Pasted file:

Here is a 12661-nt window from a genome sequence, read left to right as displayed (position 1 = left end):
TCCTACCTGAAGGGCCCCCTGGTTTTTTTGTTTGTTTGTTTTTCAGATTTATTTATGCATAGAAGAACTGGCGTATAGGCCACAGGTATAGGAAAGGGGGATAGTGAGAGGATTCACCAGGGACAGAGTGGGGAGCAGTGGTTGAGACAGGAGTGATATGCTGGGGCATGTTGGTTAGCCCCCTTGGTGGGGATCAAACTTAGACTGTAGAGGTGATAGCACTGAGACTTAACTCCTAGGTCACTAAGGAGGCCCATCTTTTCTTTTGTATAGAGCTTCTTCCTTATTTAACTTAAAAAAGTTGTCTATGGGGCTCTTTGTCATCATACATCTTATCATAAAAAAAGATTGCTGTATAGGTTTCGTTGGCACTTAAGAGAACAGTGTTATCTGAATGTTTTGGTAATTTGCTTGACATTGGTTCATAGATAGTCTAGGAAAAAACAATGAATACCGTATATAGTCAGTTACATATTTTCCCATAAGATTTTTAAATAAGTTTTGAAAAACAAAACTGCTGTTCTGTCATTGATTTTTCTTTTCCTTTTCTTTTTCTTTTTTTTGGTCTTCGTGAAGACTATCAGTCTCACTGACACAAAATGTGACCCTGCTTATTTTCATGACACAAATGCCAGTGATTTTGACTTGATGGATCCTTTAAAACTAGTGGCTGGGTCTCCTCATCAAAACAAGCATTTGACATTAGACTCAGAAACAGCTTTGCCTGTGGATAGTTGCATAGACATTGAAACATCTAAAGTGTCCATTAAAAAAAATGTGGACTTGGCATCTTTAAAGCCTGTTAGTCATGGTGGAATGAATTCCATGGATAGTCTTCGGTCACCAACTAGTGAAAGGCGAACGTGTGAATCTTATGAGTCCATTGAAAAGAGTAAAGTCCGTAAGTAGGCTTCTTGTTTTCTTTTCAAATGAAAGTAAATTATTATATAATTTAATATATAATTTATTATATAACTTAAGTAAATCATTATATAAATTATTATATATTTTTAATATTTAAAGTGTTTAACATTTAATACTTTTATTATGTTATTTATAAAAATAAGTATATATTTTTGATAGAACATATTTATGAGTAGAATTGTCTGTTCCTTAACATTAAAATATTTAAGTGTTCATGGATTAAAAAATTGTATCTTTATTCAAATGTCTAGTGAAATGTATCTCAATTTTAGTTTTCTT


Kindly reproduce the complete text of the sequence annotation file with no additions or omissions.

Here is a 12661-nt window from a genome sequence, read left to right as displayed (position 1 = left end):
TCCTACCTGAAGGGCCCCCTGGTTTTTTTGTTTGTTTGTTTTTCAGATTTATTTATGCATAGAAGAACTGGCGTATAGGCCACAGGTATAGGAAAGGGGGATAGTGAGAGGATTCACCAGGGACAGAGTGGGGAGCAGTGGTTGAGACAGGAGTGATATGCTGGGGCATGTTGGTTAGCCCCCTTGGTGGGGATCAAACTTAGACTGTAGAGGTGATAGCACTGAGACTTAACTCCTAGGTCACTAAGGAGGCCCATCTTTTCTTTTGTATAGAGCTTCTTCCTTATTTAACTTAAAAAAGTTGTCTATGGGGCTCTTTGTCATCATACATCTTATCATAAAAAAAGATTGCTGTATAGGTTTCGTTGGCACTTAAGAGAACAGTGTTATCTGAATGTTTTGGTAATTTGCTTGACATTGGTTCATAGATAGTCTAGGAAAAAACAATGAATACCGTATATAGTCAGTTACATATTTTCCCATAAGATTTTTAAATAAGTTTTGAAAAACAAAACTGCTGTTCTGTCATTGATTTTTCTTTTCCTTTTCTTTTTCTTTTTTTTGGTCTTCGTGAAGACTATCAGTCTCACTGACACAAAATGTGACCCTGCTTATTTTCATGACACAAATGCCAGTGATTTTGACTTGATGGATCCTTTAAAACTAGTGGCTGGGTCTCCTCATCAAAACAAGCATTTGACATTAGACTCAGAAACAGCTTTGCCTGTGGATAGTTGCATAGACATTGAAACATCTAAAGTGTCCATTAAAAAAAATGTGGACTTGGCATCTTTAAAGCCTGTTAGTCATGGTGGAATGAATTCCATGGATAGTCTTCGGTCACCAACTAGTGAAAGGCGAACGTGTGAATCTTATGAGTCCATTGAAAAGAGTAAAGTCCGTAAGTAGGCTTCTTGTTTTCTTTTCAAATGAAAGTAAATTATTATATAATTTAATATATAATTTATTATATAACTTAAGTAAATCATTATATAAATTATTATATATTTTTAATATTTAAAGTGTTTAACATTTAATACTTTTATTATGTTATTTATAAAAATAAGTATATATTTTTGATAGAACATATTTATGAGTAGAATTGTCTGTTCCTTAACATTAAAATATTTAAGTGTTCATGGATTAAAAAATTGTATCTTTATTCAAATGTCTAGTGAAATGTATCTCAATTTTAGTTTTCTT